It’s important to regularly put funds away to achieve your goals. Maybe you want to go on a cruise, buy a new car, or redecorate your living room. With proper planning, you can create the savings you need to meet these goals. And your bank or credit union can help make saving easier. If you use online banking, you can set up automatic transfers from your main account to a savings account specifically for the goals you have in mind. You can also go to your bank and ask them to transfer funds each payday to your savings account or TFSA. It might also be a good idea to speak with their investment specialists, so you can learn how you can make your money grow faster and work harder for you. And when you have any extra funds, such as tax returns or overtime pay, squirrel it away into that savings account before you have a chance to spend it.

    Know your money-spending triggers and learn to manage them

    Scared you'll fall back into old habits? It’s important to know your spending triggers, and avoid them by changing up your routine if you need to. Perhaps this means avoiding the mall when you're feeling down or stressed out. Invite a friend to go for coffee or tea instead. Other people might find that their lunch break is when they spend the most money unnecessarily. Make it a habit to go for a walk instead, or read a book, get in a 30-minute workout, do research for a personal project, or make this your time to catch up with old friends (or your mother), and return those emails you've been putting off. The point is to manage your life in a way so you avoid those triggers that can lead you back into debt. 

    Be mindful with credit cards when you start to use them again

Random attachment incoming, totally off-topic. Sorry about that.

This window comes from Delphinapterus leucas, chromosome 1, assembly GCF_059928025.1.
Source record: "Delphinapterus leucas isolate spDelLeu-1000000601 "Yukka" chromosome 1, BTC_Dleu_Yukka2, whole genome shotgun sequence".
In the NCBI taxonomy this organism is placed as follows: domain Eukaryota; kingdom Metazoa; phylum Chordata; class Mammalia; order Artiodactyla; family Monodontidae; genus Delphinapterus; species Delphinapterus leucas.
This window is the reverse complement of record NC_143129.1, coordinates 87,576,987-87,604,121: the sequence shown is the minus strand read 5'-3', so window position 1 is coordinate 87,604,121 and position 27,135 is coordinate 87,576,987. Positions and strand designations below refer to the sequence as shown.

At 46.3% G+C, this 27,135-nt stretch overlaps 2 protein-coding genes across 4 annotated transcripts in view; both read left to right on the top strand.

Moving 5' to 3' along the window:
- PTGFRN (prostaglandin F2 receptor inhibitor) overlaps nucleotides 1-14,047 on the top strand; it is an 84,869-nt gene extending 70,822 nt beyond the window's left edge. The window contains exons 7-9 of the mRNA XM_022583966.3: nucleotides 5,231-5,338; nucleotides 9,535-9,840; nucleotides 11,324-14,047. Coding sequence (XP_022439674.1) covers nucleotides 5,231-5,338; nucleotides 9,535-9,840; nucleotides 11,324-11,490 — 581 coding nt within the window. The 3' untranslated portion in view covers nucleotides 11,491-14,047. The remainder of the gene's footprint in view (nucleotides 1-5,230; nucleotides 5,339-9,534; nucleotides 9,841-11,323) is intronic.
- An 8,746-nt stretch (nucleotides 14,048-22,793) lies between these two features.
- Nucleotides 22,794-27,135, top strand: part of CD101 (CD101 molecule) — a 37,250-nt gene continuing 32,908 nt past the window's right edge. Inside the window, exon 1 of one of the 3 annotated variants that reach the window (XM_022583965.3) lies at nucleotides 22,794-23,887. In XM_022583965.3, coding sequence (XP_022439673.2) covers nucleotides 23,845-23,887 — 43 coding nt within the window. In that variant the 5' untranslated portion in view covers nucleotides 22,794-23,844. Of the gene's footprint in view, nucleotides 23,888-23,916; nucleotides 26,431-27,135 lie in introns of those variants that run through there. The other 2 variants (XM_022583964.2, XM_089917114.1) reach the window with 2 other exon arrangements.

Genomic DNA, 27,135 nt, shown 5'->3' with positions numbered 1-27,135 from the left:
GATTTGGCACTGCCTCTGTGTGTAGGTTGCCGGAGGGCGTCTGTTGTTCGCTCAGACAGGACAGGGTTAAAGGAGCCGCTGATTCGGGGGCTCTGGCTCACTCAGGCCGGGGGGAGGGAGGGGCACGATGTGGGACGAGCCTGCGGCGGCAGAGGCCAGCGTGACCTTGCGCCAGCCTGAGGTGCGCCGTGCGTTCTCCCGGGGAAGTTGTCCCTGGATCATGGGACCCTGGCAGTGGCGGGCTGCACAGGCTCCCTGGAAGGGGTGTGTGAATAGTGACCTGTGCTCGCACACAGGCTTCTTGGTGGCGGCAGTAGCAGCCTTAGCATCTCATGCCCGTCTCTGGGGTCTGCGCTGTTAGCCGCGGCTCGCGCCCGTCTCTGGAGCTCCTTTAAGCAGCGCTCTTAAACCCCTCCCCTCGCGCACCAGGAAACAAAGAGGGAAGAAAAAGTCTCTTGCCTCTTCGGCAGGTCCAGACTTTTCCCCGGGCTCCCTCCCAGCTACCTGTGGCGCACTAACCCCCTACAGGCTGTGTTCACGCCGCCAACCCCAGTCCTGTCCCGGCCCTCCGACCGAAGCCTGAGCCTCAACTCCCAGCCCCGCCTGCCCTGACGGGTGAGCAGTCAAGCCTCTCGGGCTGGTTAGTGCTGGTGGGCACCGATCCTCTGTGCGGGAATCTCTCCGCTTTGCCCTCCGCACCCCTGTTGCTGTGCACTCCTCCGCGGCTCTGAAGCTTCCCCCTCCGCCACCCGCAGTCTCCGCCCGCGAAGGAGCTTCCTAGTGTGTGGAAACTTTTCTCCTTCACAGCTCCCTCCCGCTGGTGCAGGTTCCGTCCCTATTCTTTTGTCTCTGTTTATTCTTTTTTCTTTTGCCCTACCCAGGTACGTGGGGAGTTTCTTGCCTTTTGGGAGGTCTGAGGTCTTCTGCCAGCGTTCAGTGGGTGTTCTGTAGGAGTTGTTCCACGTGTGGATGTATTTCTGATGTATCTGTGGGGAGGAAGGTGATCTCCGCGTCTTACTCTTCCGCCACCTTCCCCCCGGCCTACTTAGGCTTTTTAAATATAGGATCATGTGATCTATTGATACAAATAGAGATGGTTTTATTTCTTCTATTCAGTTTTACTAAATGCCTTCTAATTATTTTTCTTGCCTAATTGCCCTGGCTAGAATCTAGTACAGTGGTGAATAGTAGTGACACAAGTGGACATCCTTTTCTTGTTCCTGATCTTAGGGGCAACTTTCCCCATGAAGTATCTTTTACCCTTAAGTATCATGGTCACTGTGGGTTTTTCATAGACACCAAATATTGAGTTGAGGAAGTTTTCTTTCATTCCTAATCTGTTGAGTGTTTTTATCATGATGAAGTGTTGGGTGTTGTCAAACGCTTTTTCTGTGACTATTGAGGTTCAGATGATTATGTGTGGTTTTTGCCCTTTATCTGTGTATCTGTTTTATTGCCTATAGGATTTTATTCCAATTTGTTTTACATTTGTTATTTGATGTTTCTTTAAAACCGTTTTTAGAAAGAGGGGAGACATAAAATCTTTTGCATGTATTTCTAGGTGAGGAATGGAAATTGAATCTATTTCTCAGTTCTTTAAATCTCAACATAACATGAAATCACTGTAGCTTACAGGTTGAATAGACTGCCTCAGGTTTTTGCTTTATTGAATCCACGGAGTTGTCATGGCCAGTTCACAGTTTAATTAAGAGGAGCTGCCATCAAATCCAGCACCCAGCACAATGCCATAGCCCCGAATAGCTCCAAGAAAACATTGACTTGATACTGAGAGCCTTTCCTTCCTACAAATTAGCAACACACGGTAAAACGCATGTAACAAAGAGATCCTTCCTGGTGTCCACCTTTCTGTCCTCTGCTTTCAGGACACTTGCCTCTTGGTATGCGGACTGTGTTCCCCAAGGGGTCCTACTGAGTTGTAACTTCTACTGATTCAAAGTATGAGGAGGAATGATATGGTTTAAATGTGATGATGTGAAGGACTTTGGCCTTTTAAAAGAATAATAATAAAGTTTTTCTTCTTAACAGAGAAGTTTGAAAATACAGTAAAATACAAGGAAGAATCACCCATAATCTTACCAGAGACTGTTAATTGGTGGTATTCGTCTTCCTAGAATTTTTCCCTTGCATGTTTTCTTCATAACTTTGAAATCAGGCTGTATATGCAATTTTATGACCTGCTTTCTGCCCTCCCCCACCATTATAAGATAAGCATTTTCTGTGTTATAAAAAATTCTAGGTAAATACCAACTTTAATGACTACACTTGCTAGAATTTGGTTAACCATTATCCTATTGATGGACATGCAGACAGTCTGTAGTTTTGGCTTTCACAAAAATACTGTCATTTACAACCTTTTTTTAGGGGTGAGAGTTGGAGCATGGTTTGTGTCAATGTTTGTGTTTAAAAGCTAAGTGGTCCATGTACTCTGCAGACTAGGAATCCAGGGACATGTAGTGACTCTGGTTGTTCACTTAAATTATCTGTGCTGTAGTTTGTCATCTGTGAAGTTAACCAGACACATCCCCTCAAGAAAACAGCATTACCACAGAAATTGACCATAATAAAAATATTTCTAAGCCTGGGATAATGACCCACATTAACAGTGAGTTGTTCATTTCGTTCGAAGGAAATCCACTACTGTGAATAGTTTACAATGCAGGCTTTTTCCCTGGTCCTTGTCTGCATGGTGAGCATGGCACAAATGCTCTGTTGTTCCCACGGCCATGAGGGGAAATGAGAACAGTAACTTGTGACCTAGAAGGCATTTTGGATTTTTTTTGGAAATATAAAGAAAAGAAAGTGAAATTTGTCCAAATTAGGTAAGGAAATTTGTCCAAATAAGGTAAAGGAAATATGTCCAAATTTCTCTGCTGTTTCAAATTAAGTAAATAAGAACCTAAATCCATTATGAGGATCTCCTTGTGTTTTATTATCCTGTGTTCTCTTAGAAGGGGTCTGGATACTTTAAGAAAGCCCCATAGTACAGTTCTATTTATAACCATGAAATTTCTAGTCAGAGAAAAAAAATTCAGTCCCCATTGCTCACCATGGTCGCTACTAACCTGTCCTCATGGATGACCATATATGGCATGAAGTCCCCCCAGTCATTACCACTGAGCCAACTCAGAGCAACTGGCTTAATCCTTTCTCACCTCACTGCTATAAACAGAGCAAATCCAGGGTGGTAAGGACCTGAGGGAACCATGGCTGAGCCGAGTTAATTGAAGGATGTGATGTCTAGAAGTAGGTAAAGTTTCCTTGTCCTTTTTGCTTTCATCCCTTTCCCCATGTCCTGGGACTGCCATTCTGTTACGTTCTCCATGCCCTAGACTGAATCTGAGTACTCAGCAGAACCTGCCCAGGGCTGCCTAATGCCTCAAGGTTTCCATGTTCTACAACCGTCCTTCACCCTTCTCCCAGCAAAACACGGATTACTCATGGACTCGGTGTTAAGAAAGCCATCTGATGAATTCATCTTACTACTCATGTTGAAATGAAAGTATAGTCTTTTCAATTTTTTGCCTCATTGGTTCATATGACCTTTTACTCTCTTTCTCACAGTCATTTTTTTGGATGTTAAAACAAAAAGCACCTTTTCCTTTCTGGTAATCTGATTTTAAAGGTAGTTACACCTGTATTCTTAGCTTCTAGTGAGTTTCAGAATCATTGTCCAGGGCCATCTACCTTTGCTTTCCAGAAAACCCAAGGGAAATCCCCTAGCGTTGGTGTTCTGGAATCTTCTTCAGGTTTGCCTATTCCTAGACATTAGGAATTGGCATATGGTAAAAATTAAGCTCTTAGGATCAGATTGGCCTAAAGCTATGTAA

Once you’re feeling stronger, you may decide you want to start a new relationship with credit cards. But remember, you are in control—not them. Don’t use credit because you don’t have the funds to make the purchase; you want to avoid another toxic relationship! While it can be tempting to make minimum payments only, our Debt Calculator will show you just how long it will take to clear that debt when you only pay the minimum, and how much interest you'll pay. (All of a sudden that top you bought on "sale" can end up costing you three times as much in the interest you'll pay.) So, clear the balance every month and avoid interest charges. You’ll be glad you did! And if you know you can't pay the balance in full at the end of the month—you guessed it—put the credit card down. Remember, credit cards can be a tool that can help build up your credit if you use them wisely; otherwise, they'll make you pay...literally.

    Credit Canada is always here to help!

    You know the old saying: Today is the first day of the rest of your life. Well, let’s keep it that way if you're now living debt-free! Of course, if you feel you’re slipping up, don’t be afraid to ask for help. Speak with a caring Credit Counsellor by calling 1 (800) 267-2272 and book a free counselling session. It's 100% free and confidential, and our counsellors can help you learn to manage your money, establish goals, take control of your finances, and learn to rebuild your credit. It’s a brand new day, and time to enjoy debt-free living!

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    Topics: Debt Management, Credit Cards